We checked our gear, if you could call it that, in the parking lot.  We had one pair of Keenes and one lightweight Columbia rain jacket between us.  The Keenes weren’t mine.  We had power bars, waters, trail mix, apples and matches (just in case).  I had stuffed everything into one of the girls’ old flower-power backpacks.   Glop had an old computer bag.  Stylin’.

The temperature was in the mid-fifties when we took to the White Dot Trail.  The start was deceptively benign, through a flat stretch of woods at the base of the mountain.  Then we started to climb.  And climb.  And climb.  Pretty soon we were scrambling over rocks and hopping up felled logs.  I felt like Spiderman.  I could see why the girls had liked this hike.  So far.

Then the route became more vertical, the rocks slicker.  My sneakers quickly became wet and lost their grip.  I was sweating one minute, from all the effort, and freezing cold the next, as the wind picked up.  The knees of my jeans were soaked through from crawling on all fours (mostly out of fear).  I was absurdly afraid of tumbling off the mountain, like a cartoon character.  At one point, Glop had to push me up a steep rock face because I froze like a deer in the headlights.  (Just want to say I was not the only one, people!)  What kept me going was the thought that we’d be taking the easier way down, and I definitely didn’t want to retrace my steps.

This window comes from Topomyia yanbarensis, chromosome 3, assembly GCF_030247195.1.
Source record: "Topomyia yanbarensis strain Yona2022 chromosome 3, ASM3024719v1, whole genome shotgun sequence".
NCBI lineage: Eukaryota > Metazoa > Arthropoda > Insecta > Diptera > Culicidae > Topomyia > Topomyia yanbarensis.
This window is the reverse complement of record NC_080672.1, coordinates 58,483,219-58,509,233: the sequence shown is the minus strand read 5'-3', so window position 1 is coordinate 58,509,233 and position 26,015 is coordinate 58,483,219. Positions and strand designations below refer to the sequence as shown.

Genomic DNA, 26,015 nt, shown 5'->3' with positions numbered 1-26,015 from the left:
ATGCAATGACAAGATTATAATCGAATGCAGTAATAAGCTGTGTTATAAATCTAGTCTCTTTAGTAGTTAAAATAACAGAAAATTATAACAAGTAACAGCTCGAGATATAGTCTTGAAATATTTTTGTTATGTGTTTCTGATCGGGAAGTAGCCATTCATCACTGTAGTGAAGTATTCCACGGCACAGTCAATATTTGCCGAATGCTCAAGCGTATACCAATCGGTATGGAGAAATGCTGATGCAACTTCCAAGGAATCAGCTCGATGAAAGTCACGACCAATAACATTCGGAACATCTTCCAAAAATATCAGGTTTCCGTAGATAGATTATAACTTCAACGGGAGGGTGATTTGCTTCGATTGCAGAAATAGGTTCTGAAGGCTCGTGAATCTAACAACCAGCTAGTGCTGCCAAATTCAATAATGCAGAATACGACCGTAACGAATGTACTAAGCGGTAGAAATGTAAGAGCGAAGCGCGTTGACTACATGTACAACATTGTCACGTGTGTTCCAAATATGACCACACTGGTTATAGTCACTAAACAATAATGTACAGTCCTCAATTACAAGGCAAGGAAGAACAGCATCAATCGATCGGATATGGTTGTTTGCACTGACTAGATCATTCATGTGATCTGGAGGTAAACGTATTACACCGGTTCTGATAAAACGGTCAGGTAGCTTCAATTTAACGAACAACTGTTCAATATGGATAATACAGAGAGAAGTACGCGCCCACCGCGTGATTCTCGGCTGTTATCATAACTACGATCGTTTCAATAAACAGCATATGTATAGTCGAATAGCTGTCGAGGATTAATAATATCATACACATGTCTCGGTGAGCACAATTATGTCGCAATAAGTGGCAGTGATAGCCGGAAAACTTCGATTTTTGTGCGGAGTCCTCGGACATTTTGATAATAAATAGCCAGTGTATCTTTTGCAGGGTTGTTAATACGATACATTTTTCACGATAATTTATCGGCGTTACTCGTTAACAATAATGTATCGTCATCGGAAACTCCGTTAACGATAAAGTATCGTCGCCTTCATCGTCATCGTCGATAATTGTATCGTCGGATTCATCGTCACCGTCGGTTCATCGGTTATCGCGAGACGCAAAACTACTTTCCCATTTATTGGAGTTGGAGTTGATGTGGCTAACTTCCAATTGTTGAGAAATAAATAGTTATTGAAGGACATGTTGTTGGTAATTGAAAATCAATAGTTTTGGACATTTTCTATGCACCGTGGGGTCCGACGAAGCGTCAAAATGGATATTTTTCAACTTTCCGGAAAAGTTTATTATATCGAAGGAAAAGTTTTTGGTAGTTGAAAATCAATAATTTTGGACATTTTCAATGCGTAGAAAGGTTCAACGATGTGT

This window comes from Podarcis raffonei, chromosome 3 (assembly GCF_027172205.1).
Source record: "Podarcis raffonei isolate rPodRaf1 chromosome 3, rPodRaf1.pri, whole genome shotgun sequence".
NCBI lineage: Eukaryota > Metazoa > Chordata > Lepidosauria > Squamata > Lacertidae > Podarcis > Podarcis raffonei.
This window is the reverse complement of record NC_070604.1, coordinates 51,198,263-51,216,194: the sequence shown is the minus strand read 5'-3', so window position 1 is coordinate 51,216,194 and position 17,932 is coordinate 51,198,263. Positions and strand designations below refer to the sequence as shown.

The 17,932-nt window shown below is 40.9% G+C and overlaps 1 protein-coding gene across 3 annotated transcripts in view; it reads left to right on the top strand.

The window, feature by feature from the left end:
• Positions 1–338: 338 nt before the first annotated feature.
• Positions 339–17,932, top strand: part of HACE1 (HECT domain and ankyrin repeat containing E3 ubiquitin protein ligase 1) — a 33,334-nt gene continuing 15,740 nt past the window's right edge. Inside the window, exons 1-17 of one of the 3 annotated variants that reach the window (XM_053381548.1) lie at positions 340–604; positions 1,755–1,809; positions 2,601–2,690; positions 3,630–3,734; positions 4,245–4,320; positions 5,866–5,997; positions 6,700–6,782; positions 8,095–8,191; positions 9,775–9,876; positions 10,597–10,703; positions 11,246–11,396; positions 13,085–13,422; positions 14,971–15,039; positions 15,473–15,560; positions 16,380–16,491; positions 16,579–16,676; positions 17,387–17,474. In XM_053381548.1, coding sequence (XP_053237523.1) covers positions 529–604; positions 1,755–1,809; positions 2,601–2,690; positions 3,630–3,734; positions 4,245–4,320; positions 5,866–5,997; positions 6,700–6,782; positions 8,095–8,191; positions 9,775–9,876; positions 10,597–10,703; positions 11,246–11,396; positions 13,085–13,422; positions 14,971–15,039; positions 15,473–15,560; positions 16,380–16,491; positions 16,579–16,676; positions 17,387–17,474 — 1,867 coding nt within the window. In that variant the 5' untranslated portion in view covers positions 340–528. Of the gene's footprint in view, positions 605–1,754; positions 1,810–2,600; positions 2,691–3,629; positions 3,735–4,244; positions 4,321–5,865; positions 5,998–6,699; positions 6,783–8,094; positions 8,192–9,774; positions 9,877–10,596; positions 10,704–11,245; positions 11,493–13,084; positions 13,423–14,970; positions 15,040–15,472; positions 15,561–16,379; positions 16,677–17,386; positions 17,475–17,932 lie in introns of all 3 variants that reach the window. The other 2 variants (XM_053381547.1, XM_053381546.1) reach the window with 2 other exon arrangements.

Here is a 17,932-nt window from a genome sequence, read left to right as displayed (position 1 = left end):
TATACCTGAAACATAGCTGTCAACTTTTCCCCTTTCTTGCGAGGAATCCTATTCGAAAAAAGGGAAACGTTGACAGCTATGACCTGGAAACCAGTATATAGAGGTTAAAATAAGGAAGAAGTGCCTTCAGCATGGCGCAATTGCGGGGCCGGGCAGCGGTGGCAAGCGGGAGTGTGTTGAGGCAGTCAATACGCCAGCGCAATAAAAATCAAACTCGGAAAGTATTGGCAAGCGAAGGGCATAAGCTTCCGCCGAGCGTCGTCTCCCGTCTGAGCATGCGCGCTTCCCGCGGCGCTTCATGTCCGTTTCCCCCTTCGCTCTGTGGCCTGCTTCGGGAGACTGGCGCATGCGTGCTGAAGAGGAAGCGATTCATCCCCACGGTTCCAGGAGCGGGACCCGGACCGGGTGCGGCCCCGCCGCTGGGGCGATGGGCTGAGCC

All the while we were hiking, I wondered “How did S. and A. ever do this?”  I consoled myself with the thought that children so little probably didn’t even know to be afraid, or realize how high up they were.  This was probably no more than a day at the playground to them.  I felt wimpy and a little weepy.  All thoughts of being a mountaineer were evaporating.

Eventually, after about two hours of following white dots here and there, we reached what I thought was the summit of Mount Monadnock.  We were above the tree line and there was fog, fog, everywhere.  I was cold, wet through, and uncomfortable.  The promised clearing had not happened.  There was no view.  I posed for a picture and thought, well, that’s that.  Time to go down the mountain.

Then Glop spotted another white dot leading off  up into the distance.  “We’re not at the summit yet!” he exclaimed,  a little too gleefully.

I started to whine, “Do we really have to…”

“Yes, of course,” Glop said.

Mount Monadnock

Here’s me at what I thought was the summit (though this was probably the view at the top, too).